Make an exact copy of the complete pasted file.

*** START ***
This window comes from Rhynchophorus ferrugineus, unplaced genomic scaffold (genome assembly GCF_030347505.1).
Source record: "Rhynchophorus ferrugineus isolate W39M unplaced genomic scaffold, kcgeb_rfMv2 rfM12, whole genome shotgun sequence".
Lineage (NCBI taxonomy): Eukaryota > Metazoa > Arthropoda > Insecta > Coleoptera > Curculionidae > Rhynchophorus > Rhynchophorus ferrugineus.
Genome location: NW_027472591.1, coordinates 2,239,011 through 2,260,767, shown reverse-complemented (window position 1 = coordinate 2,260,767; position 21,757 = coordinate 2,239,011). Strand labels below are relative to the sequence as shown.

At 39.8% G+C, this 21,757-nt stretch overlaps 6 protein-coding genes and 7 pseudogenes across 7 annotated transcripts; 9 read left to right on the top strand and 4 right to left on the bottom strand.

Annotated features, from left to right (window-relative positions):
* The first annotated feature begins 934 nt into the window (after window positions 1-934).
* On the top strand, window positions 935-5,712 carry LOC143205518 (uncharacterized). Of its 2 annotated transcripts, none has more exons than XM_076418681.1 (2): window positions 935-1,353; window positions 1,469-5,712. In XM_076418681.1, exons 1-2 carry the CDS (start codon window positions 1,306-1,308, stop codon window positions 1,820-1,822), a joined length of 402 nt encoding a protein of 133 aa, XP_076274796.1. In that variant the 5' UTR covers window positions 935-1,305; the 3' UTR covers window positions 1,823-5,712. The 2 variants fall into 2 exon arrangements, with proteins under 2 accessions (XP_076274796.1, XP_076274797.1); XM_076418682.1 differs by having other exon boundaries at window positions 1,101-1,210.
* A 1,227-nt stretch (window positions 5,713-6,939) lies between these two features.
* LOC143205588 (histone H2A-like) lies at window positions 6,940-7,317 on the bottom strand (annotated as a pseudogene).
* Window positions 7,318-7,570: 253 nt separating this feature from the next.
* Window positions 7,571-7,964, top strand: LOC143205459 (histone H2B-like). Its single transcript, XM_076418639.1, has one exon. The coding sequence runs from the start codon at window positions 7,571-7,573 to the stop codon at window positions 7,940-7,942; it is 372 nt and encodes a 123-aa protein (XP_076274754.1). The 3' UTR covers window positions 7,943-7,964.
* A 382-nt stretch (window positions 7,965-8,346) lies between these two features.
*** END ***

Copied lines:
This window comes from Rhynchophorus ferrugineus, unplaced genomic scaffold (genome assembly GCF_030347505.1).
Source record: "Rhynchophorus ferrugineus isolate W39M unplaced genomic scaffold, kcgeb_rfMv2 rfM12, whole genome shotgun sequence".
Lineage (NCBI taxonomy): Eukaryota > Metazoa > Arthropoda > Insecta > Coleoptera > Curculionidae > Rhynchophorus > Rhynchophorus ferrugineus.
Genome location: NW_027472591.1, coordinates 2,239,011 through 2,260,767, shown reverse-complemented (window position 1 = coordinate 2,260,767; position 21,757 = coordinate 2,239,011). Strand labels below are relative to the sequence as shown.

At 39.8% G+C, this 21,757-nt stretch overlaps 6 protein-coding genes and 7 pseudogenes across 7 annotated transcripts; 9 read left to right on the top strand and 4 right to left on the bottom strand.

Annotated features, from left to right (window-relative positions):
* The first annotated feature begins 934 nt into the window (after window positions 1-934).
* On the top strand, window positions 935-5,712 carry LOC143205518 (uncharacterized). Of its 2 annotated transcripts, none has more exons than XM_076418681.1 (2): window positions 935-1,353; window positions 1,469-5,712. In XM_076418681.1, exons 1-2 carry the CDS (start codon window positions 1,306-1,308, stop codon window positions 1,820-1,822), a joined length of 402 nt encoding a protein of 133 aa, XP_076274796.1. In that variant the 5' UTR covers window positions 935-1,305; the 3' UTR covers window positions 1,823-5,712. The 2 variants fall into 2 exon arrangements, with proteins under 2 accessions (XP_076274796.1, XP_076274797.1); XM_076418682.1 differs by having other exon boundaries at window positions 1,101-1,210.
* A 1,227-nt stretch (window positions 5,713-6,939) lies between these two features.
* LOC143205588 (histone H2A-like) lies at window positions 6,940-7,317 on the bottom strand (annotated as a pseudogene).
* Window positions 7,318-7,570: 253 nt separating this feature from the next.
* Window positions 7,571-7,964, top strand: LOC143205459 (histone H2B-like). Its single transcript, XM_076418639.1, has one exon. The coding sequence runs from the start codon at window positions 7,571-7,573 to the stop codon at window positions 7,940-7,942; it is 372 nt and encodes a 123-aa protein (XP_076274754.1). The 3' UTR covers window positions 7,943-7,964.
* A 382-nt stretch (window positions 7,965-8,346) lies between these two features.